Without wishing to use the word “gratuitous” too gratuitously, in and around the twentieth time a version of “Mack the Knife” plays over footage of a Japanese schoolchild being splatted against a wall by a shotgun blast, the adjective becomes pretty hard to avoid. Takeshi Miike, a director famed for violent excess in oft-banned films such as “Ichi the Killer” and “Audition,” showed a more accessible side to his work, if not necessarily one with a lower body count, in 2010’s entertainingly gonzo samurai picture “13 Assassins.” A highlight of his recent output (we were less enamored of his oddball “Ace Attorney” and dull “Hara Kiri“), it’s hard not to see his latest, which boasts the seemingly google-translated English title “Lesson of the Evil,” as a regressive move. Sacrificing narrative coherence for gore and spectacle is a forgivable crime (one we wonder if the graphic novel source material is also guilty of), but not when you allow that goriness to become humdrum and uninspired in execution. The slasher picture, which is what we suppose this film eventually morphs into, relies on a certain novelty in how our successive victims are offed for us to retain interest — there should be jumps, scares, the unexpected, the gruesome. But for all its (literal) buckets of blood and fetishistic slo-mo messy deaths, ‘Lesson,’ enjoying its World Premiere at the Rome Film Festival, spends its entire last third in an orgy of murder that feels, of all things, rote.
Mr. Hasumi (Hideaki Ito, here displaying minimal acting capabilities and an oddly scrubbed-looking face) is a serial killer who is a recent addition to the teaching staff at a large high school. Initially popular with the students, gradually his nature reveals itself, and as a small group of them become suspicious, along with another teacher, he starts to kill again. And again. And again. Initially, though bogged down with a labored backstory and some really ludicrous hokum about Norse mythology, the set up is promising enough, and some of the early deaths are good ‘n’ nasty. The misfit fellow teacher is an interesting character, who confides that one of the reasons he suspects Hasumi is that he does not feel jealous of him, as he should, because on the surface, he is a loser while Hasumi has it all. It’s an interesting take on psychopath psychology, and for a moment the film seems to be setting up a kind of intellectual cat-and-mouse between these two teachers. But then Hasumi kills him on a subway train, and that’s that.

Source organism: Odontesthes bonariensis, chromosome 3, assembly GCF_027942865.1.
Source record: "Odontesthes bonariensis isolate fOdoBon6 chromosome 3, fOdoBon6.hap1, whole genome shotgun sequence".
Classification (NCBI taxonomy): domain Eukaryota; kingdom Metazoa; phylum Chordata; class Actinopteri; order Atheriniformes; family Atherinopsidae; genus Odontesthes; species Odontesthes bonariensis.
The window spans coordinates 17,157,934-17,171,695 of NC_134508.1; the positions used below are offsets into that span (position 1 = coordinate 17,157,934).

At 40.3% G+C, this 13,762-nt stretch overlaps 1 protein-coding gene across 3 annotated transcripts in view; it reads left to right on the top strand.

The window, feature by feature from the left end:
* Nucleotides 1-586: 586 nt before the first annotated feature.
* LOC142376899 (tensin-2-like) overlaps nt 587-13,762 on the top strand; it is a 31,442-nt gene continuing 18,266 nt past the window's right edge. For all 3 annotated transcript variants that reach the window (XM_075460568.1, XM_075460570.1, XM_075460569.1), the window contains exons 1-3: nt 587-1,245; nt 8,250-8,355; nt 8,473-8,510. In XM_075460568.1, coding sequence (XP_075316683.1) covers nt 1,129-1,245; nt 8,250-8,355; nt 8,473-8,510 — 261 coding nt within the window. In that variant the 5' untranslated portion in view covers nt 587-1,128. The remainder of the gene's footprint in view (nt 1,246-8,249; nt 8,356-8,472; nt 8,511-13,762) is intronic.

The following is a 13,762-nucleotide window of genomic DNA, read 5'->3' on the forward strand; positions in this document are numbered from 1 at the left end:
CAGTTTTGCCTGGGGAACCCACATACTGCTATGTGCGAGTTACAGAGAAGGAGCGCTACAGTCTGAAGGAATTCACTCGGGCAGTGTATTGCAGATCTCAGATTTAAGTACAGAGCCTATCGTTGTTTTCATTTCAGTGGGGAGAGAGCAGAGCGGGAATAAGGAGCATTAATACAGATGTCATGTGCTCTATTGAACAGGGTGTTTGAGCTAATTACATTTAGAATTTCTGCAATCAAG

In fact, it’s at about the two-thirds through point that the film peaks. Though the deaths are probably already in double figures by then, each is sufficiently different and differently motivated, to keep things ticking along, even over the hammy acting and grotesque plot holes. And, adhering to mandatory genre rule #635 regarding films set in high schools, namely that the climax of the action must take place at some sort of social event like prom or graduation, here the students create a Halloween-style haunted house theme to provide the appropriate after-hours backdrop for Hasumi to lock the place down and go truly berserk. If Miike had chosen to wrap things up quickly here, we’d have had a perfectly serviceable, if silly, 90-minute horror/thriller, ripe for an even-worse Platinum Dunes remake.
But there’s another 40 minutes to go. The schoolkids seem to multiply, the better to scatter and flee and be picked off, one by one, by Hasumi. Every one of them gibbers in fear as he reloads, no one thinks to rush him or throw a goddamn chair at him or anything, they mostly go like lambs to the slaughter, and where’s the fun in that? Nobody enjoys watching teenagers get butchered more than we do, really, but we need to kind of know who they are, if only in bare-minimum “Final Destination” style, in order for their deaths to have any shock value. Instead, here we get whole sequences of black haired girls in identical uniforms screaming in corridors before their midriffs explode, to strains of the by-now-truly-irritating, omnipresent “Mack the Knife” (it’s about a killer, see?). Occasionally we break the monotony of Hasumi’s murderous rampage to go into an ill-judged schlocky flashback or hallucination referencing the fellow serial killer he partnered with back in Harvard (no really, the guy came up to him and said “Let’s be partners!”). Occasionally the movie pays direct homage to Sam Raimi or “American Psycho” or, most egregiously, David Cronenberg, which is momentarily fun if you like that sort of thing and don’t mind the fact that it serves no narrative purpose. But mostly we spend a lot of time watching identical kids die identically, after all interest is gone, hence: gratuitous. And it’s not as though that is the point of the exercise either; this is not some Haneke-esque deconstruction of the nature of our desensitized reaction to screen violence. It’s just too silly to lay a claim to any philosophy, even nihilism.
Miike is famously prolific, churning out anywhere from two to seven features a year, and working across film and television. With that kind of output, you’re probably going to get more misses than hits, especially since, commendably, he does appear to try to flirt with different stories and genres from film to film. But as shocking, perverse and downright nasty as some of his previous films have been, this one commits the biggest crime against taste of them all: it bores. And after over two hours, it has the nerve to tack on a terrible “it’s only just beginning” quasi-mystical ending, followed by the dreaded words To Be Continued. We can only repeat what we blurted out, loudly and uncontrollably, when that title appeared on screen: “Oh, please don’t.” [C-]